The Courier News from Blytheville, Arkansas on November 17, 1952 · Page 6
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The Courier News from Blytheville, Arkansas · Page 6

Blytheville, Arkansas
Issue Date:
Monday, November 17, 1952
Page 6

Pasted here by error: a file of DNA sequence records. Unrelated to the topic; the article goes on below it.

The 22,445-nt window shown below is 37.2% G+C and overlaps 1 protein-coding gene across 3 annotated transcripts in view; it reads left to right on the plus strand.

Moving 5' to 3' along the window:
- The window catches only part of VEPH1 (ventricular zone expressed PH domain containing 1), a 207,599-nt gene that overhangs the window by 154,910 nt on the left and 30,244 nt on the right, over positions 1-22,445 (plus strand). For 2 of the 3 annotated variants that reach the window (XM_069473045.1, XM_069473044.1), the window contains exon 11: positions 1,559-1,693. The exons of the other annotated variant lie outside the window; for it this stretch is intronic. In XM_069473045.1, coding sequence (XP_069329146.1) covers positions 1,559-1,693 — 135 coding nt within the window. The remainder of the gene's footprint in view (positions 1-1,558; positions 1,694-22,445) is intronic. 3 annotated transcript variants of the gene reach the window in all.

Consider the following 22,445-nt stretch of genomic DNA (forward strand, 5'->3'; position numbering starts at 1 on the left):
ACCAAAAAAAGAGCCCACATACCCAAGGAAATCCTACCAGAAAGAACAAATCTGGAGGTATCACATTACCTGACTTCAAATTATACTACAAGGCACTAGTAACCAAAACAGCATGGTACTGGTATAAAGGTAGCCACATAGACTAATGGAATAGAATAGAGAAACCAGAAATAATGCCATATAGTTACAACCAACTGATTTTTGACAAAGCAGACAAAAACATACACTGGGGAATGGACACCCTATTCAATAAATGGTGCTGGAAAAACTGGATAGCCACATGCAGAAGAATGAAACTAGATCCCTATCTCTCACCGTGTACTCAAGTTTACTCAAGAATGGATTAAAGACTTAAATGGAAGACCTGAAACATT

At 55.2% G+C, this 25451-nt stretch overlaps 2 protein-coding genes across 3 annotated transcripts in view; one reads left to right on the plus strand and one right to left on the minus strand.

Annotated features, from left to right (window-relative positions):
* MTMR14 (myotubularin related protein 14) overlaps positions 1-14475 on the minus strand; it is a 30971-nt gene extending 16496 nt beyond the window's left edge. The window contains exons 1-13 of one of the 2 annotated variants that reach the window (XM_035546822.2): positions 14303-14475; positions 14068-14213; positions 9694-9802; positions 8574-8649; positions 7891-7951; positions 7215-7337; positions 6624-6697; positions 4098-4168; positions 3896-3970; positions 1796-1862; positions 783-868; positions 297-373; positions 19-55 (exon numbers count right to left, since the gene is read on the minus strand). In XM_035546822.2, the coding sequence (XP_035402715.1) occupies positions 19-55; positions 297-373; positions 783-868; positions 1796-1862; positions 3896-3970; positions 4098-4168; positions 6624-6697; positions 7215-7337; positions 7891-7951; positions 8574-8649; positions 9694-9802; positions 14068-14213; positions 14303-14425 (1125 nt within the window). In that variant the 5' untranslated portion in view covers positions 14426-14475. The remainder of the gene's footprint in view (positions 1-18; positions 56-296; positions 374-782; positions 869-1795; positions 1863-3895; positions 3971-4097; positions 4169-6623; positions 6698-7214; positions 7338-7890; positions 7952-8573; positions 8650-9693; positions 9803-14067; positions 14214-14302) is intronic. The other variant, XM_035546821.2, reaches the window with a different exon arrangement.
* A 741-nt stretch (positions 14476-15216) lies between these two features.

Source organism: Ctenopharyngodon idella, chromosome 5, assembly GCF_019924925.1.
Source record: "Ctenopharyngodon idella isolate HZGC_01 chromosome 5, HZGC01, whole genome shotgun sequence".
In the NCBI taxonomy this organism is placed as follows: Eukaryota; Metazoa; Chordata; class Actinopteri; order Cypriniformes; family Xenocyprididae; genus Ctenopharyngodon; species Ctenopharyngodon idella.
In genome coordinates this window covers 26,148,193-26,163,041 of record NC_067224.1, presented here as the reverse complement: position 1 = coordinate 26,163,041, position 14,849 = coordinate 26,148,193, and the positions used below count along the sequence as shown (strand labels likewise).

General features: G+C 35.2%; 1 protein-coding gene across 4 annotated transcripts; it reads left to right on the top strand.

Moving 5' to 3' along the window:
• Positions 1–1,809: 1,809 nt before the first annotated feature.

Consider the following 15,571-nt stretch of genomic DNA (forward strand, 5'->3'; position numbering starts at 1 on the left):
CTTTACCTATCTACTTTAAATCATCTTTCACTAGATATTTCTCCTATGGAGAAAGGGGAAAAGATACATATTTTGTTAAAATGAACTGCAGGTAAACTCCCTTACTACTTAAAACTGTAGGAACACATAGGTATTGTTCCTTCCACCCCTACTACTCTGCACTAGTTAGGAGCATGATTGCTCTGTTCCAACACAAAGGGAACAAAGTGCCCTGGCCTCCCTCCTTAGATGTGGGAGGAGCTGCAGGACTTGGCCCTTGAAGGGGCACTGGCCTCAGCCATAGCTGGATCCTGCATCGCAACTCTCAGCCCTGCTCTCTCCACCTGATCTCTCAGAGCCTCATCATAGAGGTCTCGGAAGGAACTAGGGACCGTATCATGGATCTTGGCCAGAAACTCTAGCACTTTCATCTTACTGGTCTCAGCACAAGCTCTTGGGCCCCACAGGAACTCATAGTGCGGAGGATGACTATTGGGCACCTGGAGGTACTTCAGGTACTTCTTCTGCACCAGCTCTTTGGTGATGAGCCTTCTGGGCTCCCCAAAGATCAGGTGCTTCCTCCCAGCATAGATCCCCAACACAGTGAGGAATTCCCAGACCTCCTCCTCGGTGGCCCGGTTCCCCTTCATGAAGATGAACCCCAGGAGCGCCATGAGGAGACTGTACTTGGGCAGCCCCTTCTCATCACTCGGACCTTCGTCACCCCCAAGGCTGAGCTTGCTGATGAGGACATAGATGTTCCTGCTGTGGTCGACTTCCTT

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THE BLYTHEVILLE COURIER NEWS . TUB COURIER NVWa CO. H. W. HAINBR, Pubk»l:er BARRY A. HAINES, AatUlaDt Publish** ' A. A. PRKDRICK80N, Editor PAUL- D. HUUAN. AdftrtUnf Ua)Ut*r Sol* National AdrertWnt Repn*ratativM: Wallace Witnwr Co., New York, Chlctco, De*o4». Atlanta, Memphis. Bntered u Mcood ci*m matter «t ttu po«i- office it Blythevillr, Arkansas, und«r act of Con- «rw», October *. 1817. Member o< Th« Associated Preu SUBSCRIPTION RATES: Bj earrkr in th* city of Blythevtlle or any •uburban town where carrier service \» maintained, 15c per week. By vail, within a radluj of 60 miles, |5,00 per 7*ar, 12.50 for six mouth*, 11-25 for three months; bf mat) oulslde 60 milt «ont, 112.50 per year payabl* in advance. Meditations Ant MOMI laid, Thk »h»li b», whtn th« Lor« AaM five you In^the evening ftah U cat, and In Mi* mornlnr bread U th* full; for that the Lord jrnr murmuring which >» murmur Mat: and what are we; your murmuring! an lot against ••. fcul irxlnst the Lord. — Bx*4a< K.-a, * * * Contentment with the divine will Is the best «medy we can apply lo mLsfortunt. — Sir William Twnplt. Barbs '^.Hard work galru promotion, says • college profewor; J What if the bow hu a lot of kin 'folks'? . '' * ^ * * Tlw went thin* »b»u< i bad loo ill In that M ua»Hy liop. .chin, >nt 'when y». fetlde I* I* to lh« OfnlHL * * * • ' • - Bl.ckJmithing 1* still taught In some ichooU — and it's just another way of forcing ahead. * * * Whr do our mint, continue mikliij nlckeb a«d ttmti when then h liltl* real me for Com* winter pricea. and we'll' bet the hen will laugh up her feathers aL the goose that laid the golden egg. Proposed Probe of Federal Agencies Is Healthful Sign From Rep. Charles Wolvei-lon, New Jersey Republican, -comes one of- the • first healthful signs of what il mtaus to vote in a new regime in Washington. •He proposes a sweeping inquiry into all federal regulatory agencies that h»vt been/developed or expanded in llie past 20 years. ' Thua the Civil Aeronautics Board, the Federal Communications Commission, • the Federal Power Commission, the Federal Trade Commission, the Interstate Commerce Commission and many another agency may be due for a few vigorous swipes from the Republican broom. That broom must not be wieldtd vindictively. It must not be a weapon employed lo destroy useful federal operations. The agencies that may come under scrutiny are most certainly all here to stay. But it is entirely fitting — indeed, necessary — that their work and their personnel be examined closely and put to acid test. For 20 years they have grown and grown, seldom feeling in all that span the corrective lash of independent criticism effectively applied. There is no part of government that ought to be frte for too long- from the cold eye of the outside appraiser. Agencies cushioned against such appraisal are likely to grow soft and slack, to substitute arbitrary, even capricious decision for fair judgment ,to step over the bounds of legal authority. Thtse agencies — government itself — free of real challenge, safe behind the protective wall of uninterrupted power, lend to devote more and more time to defending or cloaking their errors. Tn time they operate perhaps less in the interest of justice for nil than in the interest of self-justification. Of each element in our vast federal establishment we ought now to'ask: What functions does it perform? Are all o£ these useful and propfer? -U some are not, should they be abandoiibd or given to another agency? How efficiently and economically does it operate? What improvements may be proposed to increase its effectiveness as A servant of the American people Are Us 'judgment!! fair or biased? Does it per- haps'protect the very segment of U. S. , society it was created to regnlale? - If a Republican Congress can conduct a calm, .searching investigation »long these Hues, Rimed always at con- (AMC.) COUTtrER NEW* •tructivt goals, ii c«n givtf »n early an- §w«r—in on« »ph«rb kt.towt—to those who charge that the GOP i» inevitably a wrecking crew, 11 can demonstrate that efficient government need not be inhumane government. Give Controls Their Due H is nol incorrect lo declare thai inflation is a reality in tht American Ufa of today. Some prices'are still rising, and some groups still feel the pain when it's time to buy. Nevertheless, it would be erroneous to suggest that there has been a great, inflationary upsurge in the last year and a half. Most of the bi# rise look place, before that lime •— after World War II ended, and again after war in Korea began. Since March, 1951, Llie overall upward movement of pricts has been relatively small. Economists generally do not credit price controls for this fact, though they may have played a role. Jlost credit is given to technical but important changes in federal banking operations which have tended to restrict the flow of easy money into the bloodstream of the economy. No need here to dwell on those changes, except to say they allow the Federal Reserve Board to adopt a tougher attitude on the purchase price of government bonds issued by' the Treasury. The Itsson here is that, while all the furor over inflation surrounds the issue of controls, it has proved a tighter lid on government financial operations that really has slowed the upward spiral of prices. Views of Others British Move to Right a Wrong Socialists have been enjoying the smug assumption thai once they have imposed their economic "reforms" on a nation, that nation Is stuck with them, cannot shake them off, even it the Socialist. 4 ! are voted out of office. And undoubtedly the reversal of socialistic movements, especially such moves as nationalization of gfea't and baste Industries, presents problems of tremendous difficulty. It is not so very difficult for an anti-Socialist administration which takes over from Socialists to check Socialism at the point to which it lias then advanced. But it Is very hard to bHckjip. The Conservative GoVenVment of Great Britain Is determined, however,-that some of the wrongs committed , by the Socialists who had power in that country for six years nuist, be retracted. The Conservatives have attacked the problem of the greatest wrong — an economic and a moral wrong --- 'at the Socialists, the nationalization of the nation's Iron and steel industry, and have now announcer) plans lo push for reiwal of (his monstrosity by Easter, , The British Conservatives are showing 'unusual political courage In thus proceeding with their plan to turn back to private owners llie iron and steel industry plants which were taken from Ui«n by the Socialists. ' The Conservatives of course will be viciously attacked by politicians and propagandists who specialize in stirring the emotions of the envious, In agitating class against class. Charges of giving "Ihe 1 people's property" to the rich will no doubt fill the air. But In selling the iron and steeljiroperties back to private owners, the government will merely be restoring lo Ihose owners properties which were stolen from them In the name of the people. Believers in free enterprise In the United States and everywhere- else should be encouraged by the example of courage being shown by the British Conservatives. If their effoil Is successful, a major victory over the world-wide menace of Social- Ism will have been won. —Chattanooga News-Free Pres*. SO THEY SAY It only the capitalist world and the Communist world could convince ench other of ona thing, tint neither of the two pmns the destruction of the olher, the suspicion which divides them wo\ild be eliminated. — UN S«cretary-Geiier»l Padlllo Nervo. • * * Worthwhile allies cannot b« bought. It c»n only be done through mulviM respect, mutual confidence «nd readiness to cooperate—Dwighl D. Eisenhower. * * * I've been doing the same thing /or about eight years. Suddenly the act's caught on »nd people are crying In the aisies. — Song stylist Johnny Ray. t « » The range ol the bo«t (the atomic submarine) will be limited only by the physical endurance of the crew.—Atomic expert Karl V«n T«ws«). + t + This (Egyptian coup) is communism in t h t newest disguise of all—hiding under n corner of » religious fanatic group.—Exiled Egyptian Kliif Fferouk.'. MONDAY, NOV. IT, 1952 .Which Ike Will He Receive? -IU.TKY TO you WANT-INCLUDING- THE PftSlDEMCY GCNEtPAL." EISEMHOWEi? IS WOT QUALIFIED •» •*'•'.-. iV (•?---'-.-. Vj*tic. *£. ^^^^^^^^^,, Peter Cf/son's Washington Column — Tough Task for New President Will Be to Learn 'War Powers' Erskine Johnson IN HOLLYWOOD HOLLYWOOD -.(NEA>- Cigar- mauler Ken Murray, who headed up a big hour-long variety show for three years, Is absent from the home screens this season but lie's not quitting the TV channel swim. Still collecting »2000 a week as a CBS contract star, Ken's blueprints for the future Include several Ideas for himself—I'd like to do a nice Intimate, sititag down, lalking thing like Arthur Godfrey" —plus holding production reins on a telefilm series, "The Marshal's Daughter," starring wide - eyed Laurie Anders .as a feminine,masked Lone Ranger. "I don't wont to do anoiher variety show." Ken told me. "They're too expensive. Our show wound up costing »93,COO a .week. We were priced out or the market." Ken financed and produced the pilot reel of "The Marshal's Daughter" and he's hailing It with: "It's the first new idea since Bronco Billy jumped on a horse. People said I was crazy when I made n movie starring birds. But I won an Oscar with it." Dorothy Lamour's found a TV format but she's keeping it hush- hush. You can cpiint on her as a video regular'next season/but not In a sarong. From Itles to Hichei Ait Linkletter, I-can reveal now, is one of six men in a powerful syndicate that recently bought the famous Dollar Steamship line in a 518,000.000 deal. And here's in eyebrow-raiser: Twenty years ago Art was a seaman on the same line. His million-dollar venture won't interfere with his TV-radio "House Party" show or his "People Are Funny" broadcasts. WASHINGTON —(NBA)— When Harry S. Truman first became Pre.^'rlent after the death of Franklin D. Roosevelt, he realized almost immediately how little he had been prepared for It. He safd (hen and he still sticks to Ihe idea, : llml he would do everything he could to White House lop job. •Perhaps the most complicated lesson which Uic new President will huvc to learn will be what his powers are as U.S. chief executive. These presidential powers are now subject to numerous changes. This is due to the signing of the peace treaty with Japan ant! me making- of a pence contract wilh western Germany lasl fall. By these acts, many of Ihe so- called war' powers were due to come to and end automatically. Congiess has renewed many of these powers In three omnibus extension bills. But Ihe most recent of Ihese extensions runs out on April 30, 1953. Before that time these powers will have to be renewed again, or the new President will lose them. There wprc over BOO, of these emergency powers during wartime. Some 250 have been repealed by Congress, but Die other 350 are still on the books. Many of them are considered necessary as long as the Korean war emergency continues. But it will be up to the new President. to decide if he wants to keep these powers or let them rirte. What they show now is how com-1 plicated the President's job really I is and why it will take any new man time to break in. Some I'owers Can Be Delegated Here are some examples of powers which the President can delegate to subordinates. -. .One presidential power is to make exceptions to the law banning the sale of Tennessee' Valley Authority munitions products to allied nations. Another gives the President power .to.order inspection of war plants and,auditing of their books. Another permits the destruction of official records abroad in time of emergency. The President may order provisions for entertainment and education of members of the U. S, armed forces. He may order the operation of farms for Ihe provisioning of U. S. troops abroad. He may order continuance of allowances to dependents of servicemen missing in action. He may prohibit pholographlng and sketching of military installations. In time of emergency the President may also order additional restrictions on movement of aliens into or out of the U.S. He may suspend the peacetime provisions for purchase of discharge from the armed services. He may seize foreign vessels in U.S. waters. What the above partial iist of presidential powers indicates mole than anything else is the need for reorganisation and simplification of the Executive branch of government. But here the new President is faced with anoiher headache. The 1948 act authorizing the President to recommend reorganization plans for congressional approval or veto expires March, 31, 1953. ... Plenty of Reorganiiing To Do There is still plenty of reorganizing for the new President to do, although a great deal has been done in the last four years. Ex- President Herbert Hoover's - commission on reorganization, after 18 months' study of 65. federal agencies, made 281 recommendations. some dispute about how many : of these recommendations have been put into effect. The Senate Committee on Government Operations say 90 per cent of'them have been acted upon. The Citizens' Committee for the Hoover Report says only 70 per cent of (lie 281 recommendations were acted upon favorably. Savings effected to date are estimated at from a minimum of $33 million a year to a maximum of $1.24 billion. ; President Truman submitted 41 general reorganization plans to Congress. These plans covered numerous Hoover recommendations. Thirty of these reorganization plans were allowed to go inlo effect. Two more were changed to meet congressional objections and went into effect later. ' Nine of the reorganization plans were disapproved by Congress — eight vetoed by the Senate and one vetoed by (he House. Those plans rejected involved a proposed new Department of Welfare; the present Departments of the Treasury, Agriculture and Post Office; Interstate Commerce Commission, Federal Communications Commission, National Labor Relations Board, Reconstruction ^Finance Corporation. .The new President might rerecommond these organizations as well as many others. the- Doctor Says— Written tor NBA Service By JEntVI.N P. JORDAN, M. D. It Is really a most discouraging thing to hnve to write about certain diseases year after year, and to say that no great progress has been made lit conquering them. Among such condtllons Is n disease of the skin known ns psoriasis, pronounced with the "p" Eilonl. In this common skin disease the lesions are most frequent at or about the elbows. Vnces. and In the scalp and lower back. Although llie skin is disfigured, the is not dangerous to life or general health. The Involved areas are usually bright red, level will) the skin surface, and scaly. There is n sharp dividing line between the normal skin and that which is affected by the disease. When psoriasis slarls suddenly, severe itching is common. In the more chronic cnses (which 'are most frequent) Ihere Is lime or no Itching. These portions of ihc skin which have been involved for » long time generally become covered with a Ihlck scale. If this scale Is scraped off. tiny points of bleeding appear underneath. Unfortunately, the cause of psoriasis, like so many diseases of the skin. Is not Known. The condition frequently comes in several members of the same family and Ihls familiar tendency has been noted by many students of the disease. Aslo. psoriasis Is frequently BS- soci.ited wllh certain kinds of arthritis, though Just what the connection Is when they do occur together has arounsed difference of opinion. Persons between 10 and 30 years old ara the most likely to be »t- Ucked. Th« cmse la almost cer- tainly not an infection. There is also a tendency for the skin lesions of psoriasis to coinc and go over » period of time. May Worsen Again Many treatments are being used for psoriasis. Most of them bring about good results, at least temporarily. However, it Is all too common for people with psoriasis to get better for a lime after treatment and then to get worse again, and if tho same treatment Is irled again, they often do nol respond at nil. Many studies of this disease are going on and It would be strange indeed if some fine naw treatment is not found within a few years. • JACOBY ON BRIDGE Don't Be Afroid to Gamble at Bridcjt By OSWALD JACOBT Written for NBA Service For the next few weeks Monday will be bridge lesson day, and I'll discuss bidding according to the point-count method so that beginners and average players can learn how Ihe experts bid. On the olhcr days of Ihc week I'll follow my usual practice of trying to mix entertainment with instruction. Just In case you're not familiar with the point-count, here it. Is: count 4 points for each ace In your hand; 3 for each king; 1 for each queen; 1 for each Jack. There are 10 points In each suit, and 4o:poinls In the entire deck. You »nd yovir partner usually need 26 points to make a game: 33 points for a small slam; 37 lor a grand slain. In today's hand South must open the bidding since he has a count of H points. Some experts would open the bidding with one club NORTH A A653 V762 * J 107 4 AK6 n WEST * J981 #KS * 10 7 4 J EAST * 107 •/J9S » AQ843 SOUTH (D) *KQ4 W AK 104 « 982 SMtt WMI 1 N.T. Paw Pw> Pact Op«t*n« >e*4—*>1 I**r»fc *a*t t * Pass 1 N.T. Pan even though this is it three-card suit, other experts would prefer the more natural opening bid of one heart. ; In either case, North responds with one spade, and South must make the rebld of one no-trump. This rebld shows blaanced distribution and no more than IS polnls (If Soiilh had more than 16 points, he would find some olher rebld even If he had to "invent" one.) Norih has a count of 12 points and therefore knows that there should be a reasonable play for game if South has about 14 points. His jump to game is mildly optimistic, but not unreasonable. Declarer must win the lirst trick in dummy wilh the ace of spades and Immediately return a low heart. South finesses the ten of hearls at the second (rick, partly James and Pamela Mason, television's first husband-and-wife actlng-writing-dlrecting team, are about to hit the jack[x>t with their lalf-hour telefilm series. Their first four films brought fabulous network and one-sponsor bids, but they've decided on the more lucrative multi-sponsor. regional distribution. . . • , Pnm, emoling for the first time since she co-starred with Mason in British films, plays opposite him in three of the films and in the fourth it's solo stardom for her with their daughter, Portland. Cameras start turning soon on additional films in the series. John Ireland's young brother, Mickey, a comic, is turning up with a male singer for one of, those Mar- tm-aiid Lewis partnerships. / . Kd- die Canlor's new hush-hush project is • brand-new autobiography^-to come off the presses about the same time as Warner Bros, release his movie biography. Screen glamor babes who have reputations for being difficult to photograph aren't in the same league with Marilyn Monroe. I buzzed Cameraman Milton Krasner, who photographed her last two films, on his problems with her. Outside of keeping the censors happy, Krasner confessed he has no problems: in the hope that the finesse will succeed (as it will if East has Doth the queen and jack) and partly in the hope that the suit will break favorabl}'. West wins Ihe second trick with the queen of hearts and can defeat in contract only if he makes the inspired switch to the king of diamonds. If West fails to find the diamond shift, declarer will win the return and make his contract with three spades, three hearts and three clubs. As may be seen, the contract is a trifle on the risky side, but every experienced player can remember far riskier hands that he has. played and won. "It'i a clncb. You jiut jrt her In fociu and start the camera." Anthony Qulnn has written a screenplay, "Personal—Please Forward," and there's excitement about It afMGM. It's about the life of i. male Hollywood star ais seen through the eyes of four fans. . . . Walfc Dlj- " ney, undismayed by Allied Artists- completed "Hiawatha," with Vince Edwards and Yi-elte Dugay, is go- Ing right ahead with his blueprints for a feature-length cartoon based on the Indian legend.. . . The British press is rapping busty Sylvaria Mangano for her "bad manners" at interview sessions. Shed a nostalgic tear for the Hollywood chorus girl, once given high celluloid priority us B. O. and S, A. —box-office and sex appeal. She didn't gel old—she just tiAti away because, "Hoofing dltsn't mean anything any more. It's the Ideas and talent th'at count now. I'd rattier have one Virginia Mayo aivay because, "Hoofing doesn't In front of a black velvet curtain than 40 beautiful chorus girls on a gorgeous set/' Veteran musical director-producer Lenoy Prinz viewing the new styles in film musicals and comparing j'esterday's Irma-brained dancing cuties to those of today: "The dancers in films now can't be called chorus girls," Prlnz claims. "They are 95 per cent more intelligent, 100 per cent more ambitious and half of them are married. : A few years ago a pretty girl with nice legs could get by just faking a routine. Today a girl hns to be an expert at all types of dancing." \ | Surprise development: Hedy Lamarr's letters and telephone calls, tinned with love, tl her almost-ex, Teddy staiiffer, in Mexico City. Bitter tea dept.—Judith Anderson' doesn't permit the nnmc of Luther Greene, her ex-hubby, to be men- tipneci in her presence. . . Five stu« dios keep upplng their bids to buy Sophie Tucker's life story, with Betty Button as the star and hubby Charles O'Curran as the.director. Eye-opener: A Film Festival In Bombay. India, brought out 200 accredited Soviet representatives and only two. from Hollywood—Frame Capra and Kenneth McEldmvney, who produced "The River." •15 Years Ago In Blytheritle Announcement has been made of the engagement and approaching marriage of Lillian Dietrich lo Dr.' Joseph. Beasley. The engagement of Phillips Robinson to Mary Eloise McCarthy of Nashville, Tenn., has been announced. - ' •• Major Curiis J. Little held open house on Armistice Day for hto "ex-service buddies." . Nothing's so hard lo collect as .a donation pledge to the party thai lost, alter an election's over, says Judge Boles, of Ihc counly bench. @ «» Chow Call Answer to Previous Puzzle HORIZONTAL I Green vegetable 4 Calf meat 8 Sound a knell 12 Go astray 13 Sea eagle • 14 Toward tile sheltered side 15 Goes well with ham 16 Cowardly 18 More curved 20 Hot buns 21 Mouse genus 22 Follow commands 24 Mimicker 26 Egyptian goddess 3T Watering place 30 Feels 32 Dreary •H Comes in 35 Landed properly 36 Donkey 37 Bad terms 39 Shoshonean Indians 40 Notion •U Social insect 42 Prig 45 Conquer* 49 Opposed 51 Decay 52 Bread spread 53Singiug voice 54 Dutch town 55 Wen 56 Malt beverage 57 Moislufe VERTICAL IGaze i Therefore 3 Disputes 4 Sells 5 Iroquoian Indian 6 British governor 'in American colonies 7 Headed 8 Loiter 9 Medley 25 Enclosures 10 Microscope 26 Give forth part '• 27 Dabbled in 11 Fried chicken 28 do foie 17 Habitat plant 29 Beverages form 31 Eais away 19 Care for 33 Trick 23 Waili 38 Mexican footl 24 Bewildered 40 Fool 41 John Jacob 42Process'(ah.) •S3 Depend 44 Employs 46 Poker slak'e 47 Was borne 48 Beef or lamb nan